"Iran is the most dangerous enemy of Iraq and all Arabs,"
Shaalan said. "The source of terrorism in Iraq is Iran."
BAGHDAD - Iraq's Defense Minister Hazem Shaalan accused Iran Wednesday of orchestrating terrorist attacks in Iraq, saying its neighbor was the "most dangerous enemy of Iraq".
"Iran is the most dangerous enemy of Iraq and all Arabs," Shaalan said. "The source of terrorism in Iraq is Iran."
The two countries fought a brutal eight-year war from 1980 under then Iraqi leader Saddam Hussein, and lingering tensions remain, with many Iraqis still convinced that Iran is trying to undermine their country.
Hostilities between Iraq and Iran go back centuries.
"Terrorism is Iraq is orchestrated by Iranian intelligence, Syrian intelligence and Saddam loyalists, in collaboration with Zarqawi," he said, referring to Iraq's most wanted man, Jordanian Islamist Abu Musab al-Zarqawi.
"The financing and training of the terrorists comes from Syria and Iran," Shaalan added.
Iraq and the United States have frequently accused Iran of interfering in Iraq, where a majority of the population share the Islamic republic's Shiite Muslim faith.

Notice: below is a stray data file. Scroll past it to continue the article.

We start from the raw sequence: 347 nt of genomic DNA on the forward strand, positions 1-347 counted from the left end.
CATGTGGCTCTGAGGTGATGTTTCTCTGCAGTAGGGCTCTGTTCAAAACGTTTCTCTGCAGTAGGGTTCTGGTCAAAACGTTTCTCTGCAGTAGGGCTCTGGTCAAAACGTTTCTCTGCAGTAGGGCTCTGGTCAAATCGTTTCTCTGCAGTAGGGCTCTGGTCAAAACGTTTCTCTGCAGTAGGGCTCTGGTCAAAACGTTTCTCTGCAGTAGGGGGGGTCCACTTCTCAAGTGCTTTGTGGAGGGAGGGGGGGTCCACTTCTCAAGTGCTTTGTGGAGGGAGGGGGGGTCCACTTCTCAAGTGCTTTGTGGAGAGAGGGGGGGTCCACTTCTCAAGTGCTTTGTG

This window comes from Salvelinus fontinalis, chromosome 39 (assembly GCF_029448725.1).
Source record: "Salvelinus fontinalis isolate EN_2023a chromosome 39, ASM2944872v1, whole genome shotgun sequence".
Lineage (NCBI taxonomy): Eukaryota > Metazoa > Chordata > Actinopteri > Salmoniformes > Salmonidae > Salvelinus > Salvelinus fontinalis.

He also addressed senior officers of the Iraqi National Guard saying: "Your courage will contain the black invasion" -- a reference to the black-clad Iranian Shiite clerics.
And Shaalan lashed out at the electoral list submitted by Shiite factions for the landmark January 30 polls.
"It is an Iranian list," he said, accusing one of the candidates, Hussein al-Shahrastani, of being an Iranian "agent".
"This expert worked for two years on the Iranian nuclear programme after having been freed in 1991. He now has the pretension of becoming the head of the Iraqi government but we will not allow that," Shaalan said.
Shahrastani, who holds a doctorate in nuclear chemistry from the University of Toronto, was a key official at the Iraqi atomic energy commission until 1979 when Saddam became president.
After Saddam took power, Shahrastani refused to be part of Iraq's nuclear programme and was jailed for 10 years in the notorious Abu Ghraib prison until 1991.
He left for Iran with his wife and three children before moving to Britain to become a university lecturer.
The 228-strong United Iraqi alliance submitted by Shiite groups, the Dawa party, the Supreme Council for the Islamic Revolution in Iraq (SCIRI) and the Iraqi National Congress of erstwhile Pentagon favourite Ahmed Chalabi.
It is backed by the Shiites' highest religious leader Grand Ayatollah Ali al-Sistani but excludes firebrand cleric Moqtada al-Sadr.
Iran's Islamic regime remained at the centre of international concerns in 2004 by pressing on with a suspect nuclear programme, testing new ballistic missiles, ousting reformists from office and clamping down on dissent.